Tragedy: Peter McNab was the color analyst for the Avalanche from their debut in 1995 up until his death from cancer on November 6, 2022. He was 70 years old. McNab played in the NHL for 14 seasons, before moving into the broadcast booth, first with the New Jersey Devils. For all of his contributions to the game, McNab was inducted into the U.S. Hockey Hall of Fame in 2021.

Player Nicknames: Two of the Avalanche’s most legendary players also have the most memorable nicknames in team history. Joe Sakic was known as Mr. Clutch throughout his long tenure with the franchise, always coming up big when it mattered most. Sakic’s former teammate, Peter Forsberg, was dubbed Peter the Great, a nod to the Tsar of Russia from 1682 to 1721.

Joe Sakic

Line: Colorado’s dominant top line over the last few seasons has consisted of Gabriel Landeskog, Nathan MacKinnon and Mikko Rantanen. The trio has piled up points since being combined and were integral members to the Avalanche winning the 2022 Stanley Cup. Two other notable lines were comprised of Alex Tanguay and Milan Hejduk on the wings, with Joe Sakic or Peter Forsberg at center, for the JAM Line and AMP Line, respectively.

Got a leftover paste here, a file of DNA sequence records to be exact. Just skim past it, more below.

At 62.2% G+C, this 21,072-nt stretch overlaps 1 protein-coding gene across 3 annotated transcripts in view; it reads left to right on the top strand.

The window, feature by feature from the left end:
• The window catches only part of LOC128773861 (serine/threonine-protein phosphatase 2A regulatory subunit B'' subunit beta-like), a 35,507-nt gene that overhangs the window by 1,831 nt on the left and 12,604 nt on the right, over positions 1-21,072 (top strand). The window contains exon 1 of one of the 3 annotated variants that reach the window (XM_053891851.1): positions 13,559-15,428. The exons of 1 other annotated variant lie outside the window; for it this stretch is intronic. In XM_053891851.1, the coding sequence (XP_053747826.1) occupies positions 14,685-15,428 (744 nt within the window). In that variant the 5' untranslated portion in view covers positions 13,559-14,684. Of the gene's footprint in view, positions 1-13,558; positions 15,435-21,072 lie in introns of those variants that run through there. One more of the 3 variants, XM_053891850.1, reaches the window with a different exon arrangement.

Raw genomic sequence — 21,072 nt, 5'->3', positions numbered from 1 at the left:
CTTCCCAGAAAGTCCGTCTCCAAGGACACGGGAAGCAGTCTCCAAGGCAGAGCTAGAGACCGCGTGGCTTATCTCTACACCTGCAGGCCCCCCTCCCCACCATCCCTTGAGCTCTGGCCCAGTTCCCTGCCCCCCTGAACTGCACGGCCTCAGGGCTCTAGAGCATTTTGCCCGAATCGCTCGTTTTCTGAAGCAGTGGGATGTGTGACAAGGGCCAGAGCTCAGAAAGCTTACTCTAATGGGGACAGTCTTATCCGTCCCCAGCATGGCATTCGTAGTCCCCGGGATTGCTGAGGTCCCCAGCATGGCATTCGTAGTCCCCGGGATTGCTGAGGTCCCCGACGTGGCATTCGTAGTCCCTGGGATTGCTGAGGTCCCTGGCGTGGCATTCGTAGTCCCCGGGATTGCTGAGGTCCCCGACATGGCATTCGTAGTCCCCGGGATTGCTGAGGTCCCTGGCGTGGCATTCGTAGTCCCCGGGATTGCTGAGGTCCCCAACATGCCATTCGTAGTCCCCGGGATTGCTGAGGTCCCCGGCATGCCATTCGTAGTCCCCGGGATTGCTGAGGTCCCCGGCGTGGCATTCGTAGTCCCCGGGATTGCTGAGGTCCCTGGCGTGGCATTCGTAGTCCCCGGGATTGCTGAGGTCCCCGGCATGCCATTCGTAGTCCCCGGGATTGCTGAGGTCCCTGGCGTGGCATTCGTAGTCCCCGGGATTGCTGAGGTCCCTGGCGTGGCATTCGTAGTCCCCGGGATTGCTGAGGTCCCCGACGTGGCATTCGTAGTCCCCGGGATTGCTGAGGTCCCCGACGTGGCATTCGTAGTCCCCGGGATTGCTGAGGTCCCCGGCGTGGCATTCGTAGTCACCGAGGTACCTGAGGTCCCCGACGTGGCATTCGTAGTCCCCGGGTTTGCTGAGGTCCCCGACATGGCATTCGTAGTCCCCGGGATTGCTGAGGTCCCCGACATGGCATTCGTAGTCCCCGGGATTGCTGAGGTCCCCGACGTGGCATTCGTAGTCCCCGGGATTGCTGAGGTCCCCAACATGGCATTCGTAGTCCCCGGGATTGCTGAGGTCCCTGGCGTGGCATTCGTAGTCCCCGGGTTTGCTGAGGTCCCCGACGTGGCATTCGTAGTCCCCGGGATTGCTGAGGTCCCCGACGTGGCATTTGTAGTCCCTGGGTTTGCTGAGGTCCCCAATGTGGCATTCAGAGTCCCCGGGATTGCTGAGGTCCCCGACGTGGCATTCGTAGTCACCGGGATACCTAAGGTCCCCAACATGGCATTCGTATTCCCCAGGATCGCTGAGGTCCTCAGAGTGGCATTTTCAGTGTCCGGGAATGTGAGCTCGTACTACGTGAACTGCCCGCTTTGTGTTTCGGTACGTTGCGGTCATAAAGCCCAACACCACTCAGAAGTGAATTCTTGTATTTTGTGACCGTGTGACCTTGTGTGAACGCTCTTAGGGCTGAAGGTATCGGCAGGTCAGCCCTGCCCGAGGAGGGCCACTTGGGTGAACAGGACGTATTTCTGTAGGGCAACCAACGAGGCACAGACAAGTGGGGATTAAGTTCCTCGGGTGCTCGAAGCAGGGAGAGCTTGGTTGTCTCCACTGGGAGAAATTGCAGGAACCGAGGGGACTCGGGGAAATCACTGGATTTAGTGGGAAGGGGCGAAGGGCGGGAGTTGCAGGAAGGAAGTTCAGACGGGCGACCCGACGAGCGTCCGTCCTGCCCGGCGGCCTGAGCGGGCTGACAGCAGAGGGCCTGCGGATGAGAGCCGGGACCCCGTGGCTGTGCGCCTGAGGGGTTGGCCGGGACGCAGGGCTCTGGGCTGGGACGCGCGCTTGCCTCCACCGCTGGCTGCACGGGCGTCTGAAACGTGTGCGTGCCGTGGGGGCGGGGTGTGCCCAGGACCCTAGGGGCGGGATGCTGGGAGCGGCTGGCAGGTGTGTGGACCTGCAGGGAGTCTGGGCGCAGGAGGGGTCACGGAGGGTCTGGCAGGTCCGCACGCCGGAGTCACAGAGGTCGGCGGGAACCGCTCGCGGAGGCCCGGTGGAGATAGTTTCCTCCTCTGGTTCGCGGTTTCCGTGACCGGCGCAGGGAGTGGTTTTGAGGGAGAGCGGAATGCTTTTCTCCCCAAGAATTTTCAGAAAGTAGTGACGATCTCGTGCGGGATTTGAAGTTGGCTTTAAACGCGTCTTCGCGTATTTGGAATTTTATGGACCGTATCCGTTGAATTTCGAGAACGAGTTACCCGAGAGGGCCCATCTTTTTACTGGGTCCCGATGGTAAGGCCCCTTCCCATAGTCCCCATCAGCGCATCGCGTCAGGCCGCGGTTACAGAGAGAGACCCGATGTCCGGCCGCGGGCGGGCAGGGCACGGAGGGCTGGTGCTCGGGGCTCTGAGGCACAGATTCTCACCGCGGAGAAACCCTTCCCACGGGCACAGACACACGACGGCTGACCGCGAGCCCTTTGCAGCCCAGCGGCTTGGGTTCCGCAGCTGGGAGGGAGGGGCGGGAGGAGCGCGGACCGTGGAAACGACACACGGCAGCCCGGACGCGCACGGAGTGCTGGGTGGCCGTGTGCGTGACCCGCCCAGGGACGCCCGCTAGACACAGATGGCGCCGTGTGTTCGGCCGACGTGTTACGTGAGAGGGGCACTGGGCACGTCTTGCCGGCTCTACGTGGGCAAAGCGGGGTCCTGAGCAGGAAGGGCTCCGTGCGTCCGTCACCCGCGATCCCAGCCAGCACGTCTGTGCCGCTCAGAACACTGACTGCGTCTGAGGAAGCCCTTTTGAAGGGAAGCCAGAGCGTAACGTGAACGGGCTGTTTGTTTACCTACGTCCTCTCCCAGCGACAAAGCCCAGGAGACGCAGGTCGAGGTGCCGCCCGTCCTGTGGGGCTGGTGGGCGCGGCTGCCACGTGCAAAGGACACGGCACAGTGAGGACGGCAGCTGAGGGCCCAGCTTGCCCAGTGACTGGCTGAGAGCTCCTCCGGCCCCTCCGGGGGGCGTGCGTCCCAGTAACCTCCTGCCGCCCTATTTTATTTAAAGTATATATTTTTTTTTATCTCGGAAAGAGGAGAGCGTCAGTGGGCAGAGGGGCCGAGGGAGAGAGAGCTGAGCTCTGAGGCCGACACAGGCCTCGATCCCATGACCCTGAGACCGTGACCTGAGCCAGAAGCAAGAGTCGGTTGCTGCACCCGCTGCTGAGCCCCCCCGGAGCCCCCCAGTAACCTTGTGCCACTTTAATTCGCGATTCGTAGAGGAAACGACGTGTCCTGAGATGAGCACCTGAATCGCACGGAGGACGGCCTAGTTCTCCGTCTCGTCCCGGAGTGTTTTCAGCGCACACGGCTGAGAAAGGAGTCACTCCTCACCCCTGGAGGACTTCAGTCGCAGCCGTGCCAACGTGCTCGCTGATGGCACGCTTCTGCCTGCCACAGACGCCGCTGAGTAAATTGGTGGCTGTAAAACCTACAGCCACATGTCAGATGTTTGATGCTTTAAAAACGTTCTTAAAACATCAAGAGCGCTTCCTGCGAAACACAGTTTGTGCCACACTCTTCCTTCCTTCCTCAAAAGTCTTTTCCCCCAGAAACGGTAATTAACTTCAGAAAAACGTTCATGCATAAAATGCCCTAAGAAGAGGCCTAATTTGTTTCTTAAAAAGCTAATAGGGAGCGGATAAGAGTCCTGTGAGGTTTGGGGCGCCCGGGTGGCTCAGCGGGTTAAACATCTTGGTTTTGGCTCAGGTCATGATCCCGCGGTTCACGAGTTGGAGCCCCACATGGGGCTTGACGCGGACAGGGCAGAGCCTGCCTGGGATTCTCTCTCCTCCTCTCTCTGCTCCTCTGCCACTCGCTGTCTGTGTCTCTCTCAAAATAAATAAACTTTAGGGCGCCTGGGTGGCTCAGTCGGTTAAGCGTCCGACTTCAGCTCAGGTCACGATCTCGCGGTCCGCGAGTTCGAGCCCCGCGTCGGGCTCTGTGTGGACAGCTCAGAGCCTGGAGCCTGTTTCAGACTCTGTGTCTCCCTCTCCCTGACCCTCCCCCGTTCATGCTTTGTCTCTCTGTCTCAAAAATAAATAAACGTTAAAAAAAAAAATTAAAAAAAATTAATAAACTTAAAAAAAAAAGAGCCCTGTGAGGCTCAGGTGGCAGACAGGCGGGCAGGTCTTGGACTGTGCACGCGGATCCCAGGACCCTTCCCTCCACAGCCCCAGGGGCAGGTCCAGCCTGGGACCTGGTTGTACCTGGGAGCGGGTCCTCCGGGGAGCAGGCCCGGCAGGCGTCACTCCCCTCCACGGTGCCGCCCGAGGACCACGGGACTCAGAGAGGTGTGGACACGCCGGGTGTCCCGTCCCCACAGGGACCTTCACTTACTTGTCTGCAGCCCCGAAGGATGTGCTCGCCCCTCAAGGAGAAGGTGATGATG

Captain: After serving as the Nordiques co-captain for the 1990-91 season, Joe Sakic was named the permanent captain for the 1992-93 campaign and held the mantle through to his retirement in 2009. Another enduring captaincy is that of Gabriel Landeskog, who was the youngest NHL captain ever, when he began his term in 2012. Landeskog is still the team’s captain to this day.

Enforcer: Nicknamed ‘The Sheriff’, Scott Parker patrolled the ice for the Avalanche for 237 games, over two separate stints. During his time with the franchise, Parker tallied 538 penalty minutes, to go along with five goals and 11 assists. Parker was a member of the Avalanche’s 2001 Stanley Cup championship team, suiting up for four games of the team’s playoff run.